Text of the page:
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Hazing still prevalent in clubs

By Michelle LaFiura (Special to The Chronicle) National Hazing Prevention Week began on Monday and will continue until the end of the week in an effort to educate students about the dangers of hazing. Hazing rituals have led to serious injuries and even deaths at other universities.

The Office of Student Leadership and Activities (OSLA) along with the Inter-Fraternity Sorority Council (IFSC) had events and information sessions throughout the week to hold important discussions and raise hazing awareness. IFSC is the governing board of Greek life and is helping to sponsor awareness events for this week.

“[It is] a good conversation to start on campus, because [Greek organizations] are trying to shed the reputation,” said Spencer MacDonald, president of Phi Delta Theta and a member of the IFSC.

Members of Greek organizations were asked on Wednesday to sign a pledge and wear red ribbons for hazing prevention. IFSC also partnered with the organization Ask Big Questions on Thursday to discuss respect and the importance of community building.

However, some students felt that talking about the dangers of hazing does nothing to prevent it.

“I think the pledge might have an influence, but people are still going to do what they want,” said Christian Mason, a freshman psychology major.

The new membership process intimidates other students.

“I would definitely join a frat if there wasn’t any hazing,” said Jared Goodman, a freshman radio and television major.

Fraternities and sororities have a reputation that follows them everywhere, regardless of whether or not it is true.

“Before coming to Hofstra, I had seen a lot of stuff in movies that worried me. I think there are many negative connotations associated with them,” said Danielle Oliveras, a freshman undecided major, said about sororities.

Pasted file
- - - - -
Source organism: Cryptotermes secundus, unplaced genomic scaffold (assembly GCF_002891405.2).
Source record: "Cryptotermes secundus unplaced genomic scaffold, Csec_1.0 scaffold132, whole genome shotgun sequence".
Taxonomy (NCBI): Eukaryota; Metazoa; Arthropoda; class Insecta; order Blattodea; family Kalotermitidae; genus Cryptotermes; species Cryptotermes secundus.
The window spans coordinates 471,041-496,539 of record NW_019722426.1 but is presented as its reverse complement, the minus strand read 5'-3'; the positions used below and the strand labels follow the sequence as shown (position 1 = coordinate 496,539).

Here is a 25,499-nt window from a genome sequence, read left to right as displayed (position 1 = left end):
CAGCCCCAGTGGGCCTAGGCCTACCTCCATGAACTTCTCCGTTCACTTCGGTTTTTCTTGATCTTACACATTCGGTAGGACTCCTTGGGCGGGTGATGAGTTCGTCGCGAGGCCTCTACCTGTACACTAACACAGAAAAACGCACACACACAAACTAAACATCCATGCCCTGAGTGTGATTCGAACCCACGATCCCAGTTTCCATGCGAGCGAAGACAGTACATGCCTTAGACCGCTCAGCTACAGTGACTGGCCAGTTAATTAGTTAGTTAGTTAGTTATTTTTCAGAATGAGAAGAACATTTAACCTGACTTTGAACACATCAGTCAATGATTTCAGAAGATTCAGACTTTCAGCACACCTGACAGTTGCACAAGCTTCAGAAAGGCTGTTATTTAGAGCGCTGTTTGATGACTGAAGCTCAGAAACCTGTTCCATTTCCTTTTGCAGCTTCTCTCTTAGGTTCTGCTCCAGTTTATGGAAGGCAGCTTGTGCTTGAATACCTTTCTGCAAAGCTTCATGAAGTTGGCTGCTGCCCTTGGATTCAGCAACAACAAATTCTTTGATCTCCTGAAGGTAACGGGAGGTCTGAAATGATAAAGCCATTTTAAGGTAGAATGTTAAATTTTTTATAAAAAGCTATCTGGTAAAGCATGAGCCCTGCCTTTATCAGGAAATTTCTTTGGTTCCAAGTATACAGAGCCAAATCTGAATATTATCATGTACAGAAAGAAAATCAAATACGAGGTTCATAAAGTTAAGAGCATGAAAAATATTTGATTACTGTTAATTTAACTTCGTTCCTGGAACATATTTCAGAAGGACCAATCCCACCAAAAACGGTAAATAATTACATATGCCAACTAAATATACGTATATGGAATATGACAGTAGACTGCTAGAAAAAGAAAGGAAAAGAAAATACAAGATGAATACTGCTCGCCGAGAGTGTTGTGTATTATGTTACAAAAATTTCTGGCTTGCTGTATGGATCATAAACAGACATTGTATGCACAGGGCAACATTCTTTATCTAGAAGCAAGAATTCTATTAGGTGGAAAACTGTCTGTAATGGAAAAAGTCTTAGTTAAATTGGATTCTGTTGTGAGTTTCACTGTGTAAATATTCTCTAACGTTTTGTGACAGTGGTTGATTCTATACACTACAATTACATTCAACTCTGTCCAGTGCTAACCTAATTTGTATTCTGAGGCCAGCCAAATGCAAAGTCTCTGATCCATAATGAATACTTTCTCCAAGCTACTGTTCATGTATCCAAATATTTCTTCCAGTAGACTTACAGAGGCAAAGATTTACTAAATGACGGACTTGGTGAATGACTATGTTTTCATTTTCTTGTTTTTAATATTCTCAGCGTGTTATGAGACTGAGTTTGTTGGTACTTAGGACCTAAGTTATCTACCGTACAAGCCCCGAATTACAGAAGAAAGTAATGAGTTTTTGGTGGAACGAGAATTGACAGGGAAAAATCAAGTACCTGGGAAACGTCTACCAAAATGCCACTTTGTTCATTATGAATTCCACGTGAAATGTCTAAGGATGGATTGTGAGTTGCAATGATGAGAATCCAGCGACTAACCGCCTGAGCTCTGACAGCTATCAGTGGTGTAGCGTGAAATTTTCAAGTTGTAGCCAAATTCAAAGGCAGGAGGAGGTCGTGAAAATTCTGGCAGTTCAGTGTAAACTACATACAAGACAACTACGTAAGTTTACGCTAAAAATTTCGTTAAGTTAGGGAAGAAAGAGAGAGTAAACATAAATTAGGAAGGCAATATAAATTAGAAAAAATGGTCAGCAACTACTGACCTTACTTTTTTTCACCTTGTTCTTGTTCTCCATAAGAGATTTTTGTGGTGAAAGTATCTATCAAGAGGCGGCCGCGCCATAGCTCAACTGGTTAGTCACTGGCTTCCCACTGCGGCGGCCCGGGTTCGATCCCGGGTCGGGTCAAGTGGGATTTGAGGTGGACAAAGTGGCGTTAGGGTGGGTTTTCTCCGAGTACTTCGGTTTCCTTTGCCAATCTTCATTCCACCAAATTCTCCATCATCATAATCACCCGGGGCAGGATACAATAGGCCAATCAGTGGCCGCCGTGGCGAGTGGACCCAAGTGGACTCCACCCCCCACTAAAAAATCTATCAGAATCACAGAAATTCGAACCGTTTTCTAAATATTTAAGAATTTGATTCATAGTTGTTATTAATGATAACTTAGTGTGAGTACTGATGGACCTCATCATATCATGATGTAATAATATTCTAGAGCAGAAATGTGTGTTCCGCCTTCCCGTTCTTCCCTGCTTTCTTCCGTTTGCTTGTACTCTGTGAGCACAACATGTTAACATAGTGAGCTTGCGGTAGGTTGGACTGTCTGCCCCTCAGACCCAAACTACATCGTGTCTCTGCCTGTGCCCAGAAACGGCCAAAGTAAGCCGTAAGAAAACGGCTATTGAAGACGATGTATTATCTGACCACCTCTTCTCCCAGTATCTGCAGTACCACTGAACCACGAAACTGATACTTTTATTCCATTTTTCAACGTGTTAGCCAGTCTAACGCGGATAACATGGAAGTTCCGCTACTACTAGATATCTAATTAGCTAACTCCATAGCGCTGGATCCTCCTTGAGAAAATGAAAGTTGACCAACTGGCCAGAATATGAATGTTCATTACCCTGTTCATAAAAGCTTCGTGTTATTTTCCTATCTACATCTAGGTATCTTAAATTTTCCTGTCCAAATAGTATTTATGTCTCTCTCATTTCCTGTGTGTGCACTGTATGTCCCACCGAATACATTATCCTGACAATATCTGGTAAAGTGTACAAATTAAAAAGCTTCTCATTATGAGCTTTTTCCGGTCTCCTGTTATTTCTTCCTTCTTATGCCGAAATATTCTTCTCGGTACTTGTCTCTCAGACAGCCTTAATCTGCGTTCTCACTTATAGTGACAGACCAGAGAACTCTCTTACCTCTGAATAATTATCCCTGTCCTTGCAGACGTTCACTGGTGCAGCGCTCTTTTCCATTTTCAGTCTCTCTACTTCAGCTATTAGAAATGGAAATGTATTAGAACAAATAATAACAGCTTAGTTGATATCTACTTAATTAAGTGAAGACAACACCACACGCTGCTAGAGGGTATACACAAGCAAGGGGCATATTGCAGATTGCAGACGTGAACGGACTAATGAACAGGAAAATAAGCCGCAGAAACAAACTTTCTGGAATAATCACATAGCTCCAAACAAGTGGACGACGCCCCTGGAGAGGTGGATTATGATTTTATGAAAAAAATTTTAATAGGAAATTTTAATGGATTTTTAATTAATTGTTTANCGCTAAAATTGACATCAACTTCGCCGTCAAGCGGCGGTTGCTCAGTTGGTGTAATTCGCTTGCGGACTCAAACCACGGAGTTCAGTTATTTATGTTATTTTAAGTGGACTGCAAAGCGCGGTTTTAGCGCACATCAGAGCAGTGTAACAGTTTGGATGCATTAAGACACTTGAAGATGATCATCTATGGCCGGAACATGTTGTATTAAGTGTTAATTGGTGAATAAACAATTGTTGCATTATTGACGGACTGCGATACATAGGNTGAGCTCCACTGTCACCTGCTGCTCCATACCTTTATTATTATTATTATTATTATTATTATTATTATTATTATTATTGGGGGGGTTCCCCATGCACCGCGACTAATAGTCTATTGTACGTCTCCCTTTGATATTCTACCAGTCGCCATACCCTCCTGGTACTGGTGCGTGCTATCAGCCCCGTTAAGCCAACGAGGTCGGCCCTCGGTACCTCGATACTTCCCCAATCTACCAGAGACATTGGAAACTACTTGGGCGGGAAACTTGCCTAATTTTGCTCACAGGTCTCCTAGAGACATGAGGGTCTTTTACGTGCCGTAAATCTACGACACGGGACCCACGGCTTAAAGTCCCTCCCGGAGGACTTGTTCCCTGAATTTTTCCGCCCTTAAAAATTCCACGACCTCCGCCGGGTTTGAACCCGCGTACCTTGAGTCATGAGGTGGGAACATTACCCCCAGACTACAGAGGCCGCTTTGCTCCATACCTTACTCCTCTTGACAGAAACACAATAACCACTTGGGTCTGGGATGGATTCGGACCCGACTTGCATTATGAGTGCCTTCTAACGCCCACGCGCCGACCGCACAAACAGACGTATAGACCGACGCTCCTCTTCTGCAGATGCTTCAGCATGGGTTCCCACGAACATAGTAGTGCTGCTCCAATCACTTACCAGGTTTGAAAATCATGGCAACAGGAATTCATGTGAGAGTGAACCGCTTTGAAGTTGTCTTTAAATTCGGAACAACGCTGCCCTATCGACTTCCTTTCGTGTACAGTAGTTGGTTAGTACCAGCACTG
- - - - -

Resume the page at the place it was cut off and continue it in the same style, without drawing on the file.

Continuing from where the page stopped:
However, the University has taken initiative to correct these problems. To ease student concerns when choosing to join Greek life, organizations are routinely reviewed. Those with allegations of hazing are prevented from participating in events like Greek Week or the parade of floats at Fall Fest, This can result in a lower rating. The ratings are a new system used by the University to grade fraternities and sororities based on university engagement and academic excellence, according to MacDonald. Attendance at National Hazing Prevention Week’s events will also help to increase ratings.

“The University takes any allegation very seriously and our office works closely with Public Safety, Community Standards and other departments during these potential violations,” said Mario Bolanos, assistant director of OSLA.

Phi Delta Theta is currently the only organization with a five-star rating, according to Hofstra’s fraternity and sorority life webpage. Alpha Phi Alpha and Malik, on the contrary, have only one star. According to OSLA, “Chapter[s] with an average [of] one star are usually on the verge of losing recognition at Hofstra University or nationally.” If they do not meet the three-star requirements by next semester, they could potentially lose Hofstra recognition.

Zoe Hoffman, junior public relations major, vice president of academic affairs in Delta Phi Epsilon and the programmer of IFSC, acknowledged that hazing would always be present.

“We know it happens, and we’re not going to pretend that it doesn’t, but we want to reduce the percentage,” Hoffman said Wednesday morning while inviting people in the student center to sign the anti-hazing pledge. “We know organizations [haze] to build respect. What’s something positive you can do to build respect [instead]?”


Public Safety Briefs, 9-26-2013

Dorm Room Dish: Leftover chicken bones